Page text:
When performed right, contact tracing can be a critical resource for public safety during a pandemic.
To track the possible spread of coronavirus, Health Service Executive, Ireland’s public health agency, has developed a contact tracking system that uses Bluetooth signals on smartphones to track the users’ exposures.
Ireland’s public health agency developed a Coronavirus Tracking app as part of contact tracing efforts to address the pandemic.
According to NearForm, which created the app and now has over 1.3 million downloads, or 30 percent of people in Ireland with mobile smartphones, it was launched by one million users in the first 36 hours.
Now Ireland’s Health Service Executive donates the code to the Linux Foundation for the contact tracing app, a charity that manages open-source software.
Nearform CEO Cian O Maidin tweeted that the company was ready to work with any government to help develop the app.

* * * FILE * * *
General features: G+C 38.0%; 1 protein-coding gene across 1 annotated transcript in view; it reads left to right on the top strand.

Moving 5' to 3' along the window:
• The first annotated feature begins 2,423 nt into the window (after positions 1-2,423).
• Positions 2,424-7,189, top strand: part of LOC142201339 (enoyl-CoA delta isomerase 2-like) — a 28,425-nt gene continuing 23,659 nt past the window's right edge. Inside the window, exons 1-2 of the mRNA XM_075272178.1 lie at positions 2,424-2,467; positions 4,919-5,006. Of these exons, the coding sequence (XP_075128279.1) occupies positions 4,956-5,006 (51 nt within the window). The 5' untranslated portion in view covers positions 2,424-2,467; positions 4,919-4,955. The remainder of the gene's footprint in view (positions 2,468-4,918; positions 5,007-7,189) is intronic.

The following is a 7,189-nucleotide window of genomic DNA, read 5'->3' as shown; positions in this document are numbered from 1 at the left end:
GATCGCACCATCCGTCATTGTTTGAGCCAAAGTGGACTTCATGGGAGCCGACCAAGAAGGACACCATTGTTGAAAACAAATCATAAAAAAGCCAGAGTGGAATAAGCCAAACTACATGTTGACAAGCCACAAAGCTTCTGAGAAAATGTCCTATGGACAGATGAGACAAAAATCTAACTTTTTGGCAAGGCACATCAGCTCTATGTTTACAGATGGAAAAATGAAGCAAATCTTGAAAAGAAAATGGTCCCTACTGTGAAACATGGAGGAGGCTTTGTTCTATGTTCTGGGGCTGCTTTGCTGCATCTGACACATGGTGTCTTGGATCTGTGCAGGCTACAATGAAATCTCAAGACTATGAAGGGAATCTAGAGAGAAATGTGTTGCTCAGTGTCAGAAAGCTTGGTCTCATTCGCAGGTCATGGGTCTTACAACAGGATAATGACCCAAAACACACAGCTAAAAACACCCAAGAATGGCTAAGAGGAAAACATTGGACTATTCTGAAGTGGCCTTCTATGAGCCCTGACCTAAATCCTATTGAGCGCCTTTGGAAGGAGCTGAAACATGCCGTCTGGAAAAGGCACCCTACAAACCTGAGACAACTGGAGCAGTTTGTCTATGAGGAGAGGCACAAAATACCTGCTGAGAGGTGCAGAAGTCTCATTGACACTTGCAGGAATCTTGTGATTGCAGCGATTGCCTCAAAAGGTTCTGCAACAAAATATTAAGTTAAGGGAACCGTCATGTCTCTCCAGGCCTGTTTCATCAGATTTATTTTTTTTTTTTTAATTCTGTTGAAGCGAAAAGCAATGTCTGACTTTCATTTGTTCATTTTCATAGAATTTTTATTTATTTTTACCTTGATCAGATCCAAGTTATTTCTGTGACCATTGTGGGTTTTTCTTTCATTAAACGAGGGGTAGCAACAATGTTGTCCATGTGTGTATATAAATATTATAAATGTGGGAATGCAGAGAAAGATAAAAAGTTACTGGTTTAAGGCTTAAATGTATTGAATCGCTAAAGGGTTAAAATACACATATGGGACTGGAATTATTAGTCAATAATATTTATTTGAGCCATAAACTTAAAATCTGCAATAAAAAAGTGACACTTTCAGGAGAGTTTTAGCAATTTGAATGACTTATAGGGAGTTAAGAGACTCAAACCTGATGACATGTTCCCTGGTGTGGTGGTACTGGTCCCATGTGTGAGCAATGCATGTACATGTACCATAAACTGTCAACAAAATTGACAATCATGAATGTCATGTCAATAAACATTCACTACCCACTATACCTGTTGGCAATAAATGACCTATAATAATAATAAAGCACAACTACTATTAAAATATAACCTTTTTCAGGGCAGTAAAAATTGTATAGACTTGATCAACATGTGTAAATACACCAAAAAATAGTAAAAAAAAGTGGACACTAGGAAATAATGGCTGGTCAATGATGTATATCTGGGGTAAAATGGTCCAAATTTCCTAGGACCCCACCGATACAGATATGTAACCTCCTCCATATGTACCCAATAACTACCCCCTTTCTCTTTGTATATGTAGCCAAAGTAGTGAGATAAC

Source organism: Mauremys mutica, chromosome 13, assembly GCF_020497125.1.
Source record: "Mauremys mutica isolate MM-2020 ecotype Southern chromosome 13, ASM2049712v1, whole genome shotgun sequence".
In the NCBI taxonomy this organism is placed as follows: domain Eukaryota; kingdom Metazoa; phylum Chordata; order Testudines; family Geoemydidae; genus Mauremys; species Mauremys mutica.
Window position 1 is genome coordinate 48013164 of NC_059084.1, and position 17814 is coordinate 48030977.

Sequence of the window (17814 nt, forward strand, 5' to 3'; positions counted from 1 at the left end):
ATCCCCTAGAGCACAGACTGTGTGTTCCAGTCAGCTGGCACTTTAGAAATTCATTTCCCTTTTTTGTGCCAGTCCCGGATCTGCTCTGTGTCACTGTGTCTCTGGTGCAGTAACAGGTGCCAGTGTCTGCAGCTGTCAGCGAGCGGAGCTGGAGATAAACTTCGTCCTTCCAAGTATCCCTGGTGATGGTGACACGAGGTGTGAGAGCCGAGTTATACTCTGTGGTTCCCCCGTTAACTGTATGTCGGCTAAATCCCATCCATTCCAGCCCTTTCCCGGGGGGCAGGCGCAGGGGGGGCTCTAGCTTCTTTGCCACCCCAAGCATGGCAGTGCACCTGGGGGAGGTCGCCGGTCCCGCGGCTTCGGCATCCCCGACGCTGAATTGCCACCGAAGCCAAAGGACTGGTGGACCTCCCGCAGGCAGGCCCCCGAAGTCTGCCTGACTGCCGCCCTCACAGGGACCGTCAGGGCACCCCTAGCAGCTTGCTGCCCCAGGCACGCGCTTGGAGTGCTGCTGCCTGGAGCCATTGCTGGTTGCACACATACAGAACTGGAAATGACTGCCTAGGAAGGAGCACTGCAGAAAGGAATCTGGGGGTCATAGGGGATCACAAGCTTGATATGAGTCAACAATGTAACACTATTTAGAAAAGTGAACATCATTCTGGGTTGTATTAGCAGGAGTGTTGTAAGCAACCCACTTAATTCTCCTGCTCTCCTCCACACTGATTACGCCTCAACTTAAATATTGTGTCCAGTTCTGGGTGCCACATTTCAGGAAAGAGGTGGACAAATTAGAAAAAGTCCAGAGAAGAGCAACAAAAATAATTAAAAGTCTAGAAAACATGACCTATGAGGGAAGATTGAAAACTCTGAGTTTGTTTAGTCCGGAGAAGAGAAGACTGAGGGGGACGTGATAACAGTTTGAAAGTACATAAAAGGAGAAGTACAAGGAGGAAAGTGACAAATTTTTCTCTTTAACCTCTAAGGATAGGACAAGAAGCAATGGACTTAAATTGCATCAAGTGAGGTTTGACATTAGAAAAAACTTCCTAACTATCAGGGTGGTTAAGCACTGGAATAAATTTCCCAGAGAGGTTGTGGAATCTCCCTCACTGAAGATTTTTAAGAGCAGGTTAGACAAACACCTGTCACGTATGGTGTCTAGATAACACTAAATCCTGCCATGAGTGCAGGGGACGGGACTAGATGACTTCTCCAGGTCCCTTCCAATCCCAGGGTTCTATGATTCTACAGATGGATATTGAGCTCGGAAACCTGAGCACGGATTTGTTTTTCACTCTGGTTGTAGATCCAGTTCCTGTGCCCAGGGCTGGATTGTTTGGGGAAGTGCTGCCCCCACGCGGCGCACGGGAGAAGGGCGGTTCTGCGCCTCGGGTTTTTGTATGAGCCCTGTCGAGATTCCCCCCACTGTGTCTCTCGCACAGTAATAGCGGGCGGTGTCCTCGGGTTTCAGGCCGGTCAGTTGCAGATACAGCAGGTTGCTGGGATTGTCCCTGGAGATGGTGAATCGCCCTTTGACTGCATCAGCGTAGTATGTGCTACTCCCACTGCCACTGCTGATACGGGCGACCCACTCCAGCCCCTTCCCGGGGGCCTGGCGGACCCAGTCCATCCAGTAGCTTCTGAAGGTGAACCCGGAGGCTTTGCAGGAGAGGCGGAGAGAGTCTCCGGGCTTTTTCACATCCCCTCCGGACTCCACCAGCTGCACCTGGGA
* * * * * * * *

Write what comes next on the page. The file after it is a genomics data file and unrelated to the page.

The app, known as COVID Green, uses user interfaces for both the Apple and Google devices, which means it can function on both iOS and Android smartphones.
When you check positive, or anyone else does, the app will use the log to warn people who were exposed and now possibly infected.
The source code is currently accessible on GitHub, and NearForm says the accompanying backend code will also be available shortly.
“We cannot say exactly how many people were warned, because of the decentralized approach of the app,” Lothar Wieler, president of the Robert Koch Institute, which developed the app, told BBC.